Symbol-Drawing Interface

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A Video Game interface (or part of it) based on drawing symbols on the screen with your mouse or controller, usually to cast Functional Magic.

A Sub-Trope of Some Dexterity Required. See also Geometric Magic.

Examples of Symbol-Drawing Interface include:

  • Black and White uses an interface where you perform miracles by drawing corresponding symbols on the ground.
    • The sequel keeps this but also adds the option of using a more traditional interface.
  • In Turgor, you do pretty much everything except walking and talking by drawing symbols on the screen and feeding them with energy.
    • Even talking to Sisters requires it.
  • The PC-version of Fahrenheit (2005 video game) replaces control stick motion patterns of the consoles with tracing the same patterns with a mouse, effectively making it this.
  • Several Nintendo DS games:
  • The Harry Potter video games use this method for spell-casting.
    • The Harry Potter subparks at the various Universal Studios theme parks do this in real life using wands with IR reflectors on their tips and special animated displays with sensors tracking the movement of such wands. Embedded in the ground before each such display is brass plaque indicating the wand motion which will trigger the animation.
  • The gameplay of Ōkami and Ōkamiden revolve primarily around the Celestial Brush Techniques, requiring the player to "paint" symbols on the screen to create various effects such as, among other things, making the sun rise.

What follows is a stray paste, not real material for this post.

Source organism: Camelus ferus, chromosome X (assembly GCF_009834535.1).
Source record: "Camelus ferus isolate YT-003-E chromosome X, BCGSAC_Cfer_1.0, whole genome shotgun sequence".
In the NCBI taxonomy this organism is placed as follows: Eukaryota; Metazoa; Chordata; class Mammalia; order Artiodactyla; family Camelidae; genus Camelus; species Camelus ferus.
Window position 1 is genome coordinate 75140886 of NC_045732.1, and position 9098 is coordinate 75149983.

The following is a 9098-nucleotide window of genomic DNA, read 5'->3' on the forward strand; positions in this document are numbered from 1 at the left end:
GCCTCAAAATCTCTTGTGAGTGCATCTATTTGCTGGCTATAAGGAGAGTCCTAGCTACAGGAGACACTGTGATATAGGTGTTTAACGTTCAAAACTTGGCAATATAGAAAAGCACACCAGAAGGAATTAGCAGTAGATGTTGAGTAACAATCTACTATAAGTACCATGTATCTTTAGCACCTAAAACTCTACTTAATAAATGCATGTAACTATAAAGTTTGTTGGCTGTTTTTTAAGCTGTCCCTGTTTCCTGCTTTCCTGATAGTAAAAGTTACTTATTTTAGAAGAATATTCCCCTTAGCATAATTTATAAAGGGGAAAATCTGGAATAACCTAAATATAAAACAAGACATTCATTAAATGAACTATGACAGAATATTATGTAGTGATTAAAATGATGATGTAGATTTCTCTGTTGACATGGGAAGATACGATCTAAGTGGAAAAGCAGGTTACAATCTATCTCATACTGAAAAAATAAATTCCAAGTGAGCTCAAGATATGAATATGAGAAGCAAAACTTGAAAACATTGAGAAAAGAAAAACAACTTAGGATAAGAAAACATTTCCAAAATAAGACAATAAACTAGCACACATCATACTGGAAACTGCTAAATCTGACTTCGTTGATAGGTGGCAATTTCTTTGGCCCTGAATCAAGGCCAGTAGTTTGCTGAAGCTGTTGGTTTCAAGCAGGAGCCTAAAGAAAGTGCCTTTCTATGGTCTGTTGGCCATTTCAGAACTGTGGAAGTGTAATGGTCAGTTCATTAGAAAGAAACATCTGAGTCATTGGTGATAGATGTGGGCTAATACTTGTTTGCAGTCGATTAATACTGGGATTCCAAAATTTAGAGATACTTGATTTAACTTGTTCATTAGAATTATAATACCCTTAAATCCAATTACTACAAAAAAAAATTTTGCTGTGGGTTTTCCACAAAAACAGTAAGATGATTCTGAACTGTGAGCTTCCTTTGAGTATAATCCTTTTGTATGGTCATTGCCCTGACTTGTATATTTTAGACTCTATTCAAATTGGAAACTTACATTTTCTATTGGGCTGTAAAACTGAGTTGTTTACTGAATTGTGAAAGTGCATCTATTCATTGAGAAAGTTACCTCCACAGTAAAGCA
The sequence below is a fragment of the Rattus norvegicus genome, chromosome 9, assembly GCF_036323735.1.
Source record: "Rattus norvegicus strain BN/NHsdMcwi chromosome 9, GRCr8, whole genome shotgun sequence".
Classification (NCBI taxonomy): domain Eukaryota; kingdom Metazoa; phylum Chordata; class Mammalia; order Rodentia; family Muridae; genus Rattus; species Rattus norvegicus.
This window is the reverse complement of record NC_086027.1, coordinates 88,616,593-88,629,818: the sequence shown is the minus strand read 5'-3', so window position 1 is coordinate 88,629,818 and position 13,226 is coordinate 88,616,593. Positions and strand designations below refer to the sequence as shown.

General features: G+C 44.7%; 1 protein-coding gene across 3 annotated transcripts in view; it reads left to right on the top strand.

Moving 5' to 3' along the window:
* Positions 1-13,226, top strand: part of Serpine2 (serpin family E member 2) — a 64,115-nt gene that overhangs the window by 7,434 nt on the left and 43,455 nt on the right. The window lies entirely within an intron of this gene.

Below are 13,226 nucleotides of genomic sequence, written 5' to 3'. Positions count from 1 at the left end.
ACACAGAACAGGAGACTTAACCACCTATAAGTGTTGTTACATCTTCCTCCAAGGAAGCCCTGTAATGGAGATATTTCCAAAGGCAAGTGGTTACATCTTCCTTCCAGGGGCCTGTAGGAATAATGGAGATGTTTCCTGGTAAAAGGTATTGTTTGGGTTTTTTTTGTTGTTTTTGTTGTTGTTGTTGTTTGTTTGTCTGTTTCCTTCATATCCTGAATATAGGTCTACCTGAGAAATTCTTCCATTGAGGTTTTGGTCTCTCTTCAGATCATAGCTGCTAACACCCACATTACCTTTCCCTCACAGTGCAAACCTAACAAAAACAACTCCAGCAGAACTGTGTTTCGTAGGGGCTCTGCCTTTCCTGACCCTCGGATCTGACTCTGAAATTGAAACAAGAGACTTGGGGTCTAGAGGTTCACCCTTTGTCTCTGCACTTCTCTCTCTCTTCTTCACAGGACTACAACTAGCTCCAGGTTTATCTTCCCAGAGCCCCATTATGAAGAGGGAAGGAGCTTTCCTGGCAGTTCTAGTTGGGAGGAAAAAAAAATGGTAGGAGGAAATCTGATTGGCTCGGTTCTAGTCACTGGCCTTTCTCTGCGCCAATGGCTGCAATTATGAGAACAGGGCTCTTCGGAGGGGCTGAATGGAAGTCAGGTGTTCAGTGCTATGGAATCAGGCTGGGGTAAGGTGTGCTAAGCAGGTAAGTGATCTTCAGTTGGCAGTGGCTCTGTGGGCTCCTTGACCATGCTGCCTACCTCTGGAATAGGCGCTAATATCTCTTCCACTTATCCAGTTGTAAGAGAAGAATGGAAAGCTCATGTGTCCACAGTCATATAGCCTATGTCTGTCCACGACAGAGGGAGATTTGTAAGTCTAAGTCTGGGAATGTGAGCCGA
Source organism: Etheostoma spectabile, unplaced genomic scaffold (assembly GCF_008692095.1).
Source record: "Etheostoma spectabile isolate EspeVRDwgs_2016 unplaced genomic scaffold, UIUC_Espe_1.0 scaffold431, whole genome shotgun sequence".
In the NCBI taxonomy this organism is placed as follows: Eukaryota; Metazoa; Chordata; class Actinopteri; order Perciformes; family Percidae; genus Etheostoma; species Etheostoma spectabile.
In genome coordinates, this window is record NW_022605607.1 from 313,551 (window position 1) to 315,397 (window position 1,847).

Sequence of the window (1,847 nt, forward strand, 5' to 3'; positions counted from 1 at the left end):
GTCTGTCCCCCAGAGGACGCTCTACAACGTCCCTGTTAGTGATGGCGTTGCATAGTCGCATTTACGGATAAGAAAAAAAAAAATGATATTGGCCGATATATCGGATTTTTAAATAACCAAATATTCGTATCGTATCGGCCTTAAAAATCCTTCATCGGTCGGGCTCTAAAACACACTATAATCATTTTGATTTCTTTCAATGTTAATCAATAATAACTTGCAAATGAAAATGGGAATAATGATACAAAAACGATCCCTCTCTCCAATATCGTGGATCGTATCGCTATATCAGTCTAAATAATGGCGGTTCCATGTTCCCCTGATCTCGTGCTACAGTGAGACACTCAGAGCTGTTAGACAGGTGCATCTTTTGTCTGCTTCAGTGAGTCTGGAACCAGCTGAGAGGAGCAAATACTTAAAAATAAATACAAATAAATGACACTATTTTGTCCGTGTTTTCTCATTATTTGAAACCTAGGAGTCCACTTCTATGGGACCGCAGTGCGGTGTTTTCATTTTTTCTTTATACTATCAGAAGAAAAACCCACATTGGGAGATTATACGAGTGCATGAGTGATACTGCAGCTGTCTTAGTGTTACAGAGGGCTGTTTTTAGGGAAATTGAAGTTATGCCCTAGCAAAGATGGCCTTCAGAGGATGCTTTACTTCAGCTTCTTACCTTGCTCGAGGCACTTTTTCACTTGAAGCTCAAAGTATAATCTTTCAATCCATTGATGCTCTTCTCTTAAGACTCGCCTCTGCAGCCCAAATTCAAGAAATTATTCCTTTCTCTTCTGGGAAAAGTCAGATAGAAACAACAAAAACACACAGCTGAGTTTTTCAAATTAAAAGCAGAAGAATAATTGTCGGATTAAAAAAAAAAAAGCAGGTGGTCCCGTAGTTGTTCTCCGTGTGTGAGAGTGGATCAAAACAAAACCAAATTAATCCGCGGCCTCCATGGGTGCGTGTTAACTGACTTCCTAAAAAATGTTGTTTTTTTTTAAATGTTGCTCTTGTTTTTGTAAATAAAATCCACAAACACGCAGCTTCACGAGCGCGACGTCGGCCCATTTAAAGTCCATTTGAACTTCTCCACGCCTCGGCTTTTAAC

• In Monty Pythons Meaning of Life the Licensed Game, in the section "Live Organ Transplants" you as a surgeon have to cut into a body. It starts out with simple lines, then gets more complex and the last one you have to do is in the image of Gumby.
  • An In-Universe example in Heavy Rain: Although this interface is not used by the player, Norman Jayden's ARI does have a consistent motion-control interface.
  • Metroid Prime has another in universe example; using the X-Ray visor (or paying attention to the icons on the weapon display) indicates that Samus switches between different functions and fires her Arm Cannon via hand gestures.
  • Early versions of Darwinia used this system to summon units. This was replaced by default with a menu-based system in later versions.
  • Pokémon Ranger: Guardian Signs allows you to draw symbols that summon Pokémon you've encountered, particularly Legendaries.
  • Arx Fatalis used this for its magic system.
  • Myst V had you draw symbols on a special slate in order to command the strange creatures that inhabited the worlds you visited. Noted for being frustratingly buggy; it often took several tries for a symbol to be recognised, and it was easy to accidentally draw the symbol that would take you to the end of the level.
  • In-Universe, non-Video Game example: In Simoun, the Ri Maajons are graphical patterns drawn in the air with the eponymous aircraft's mystical gems, which, if drawn correctly, bring forth powerful magic.
  • Various "Gestures" add-ons for Mozilla Firefox allow you to browse the web with a Symbol-Drawing Interface.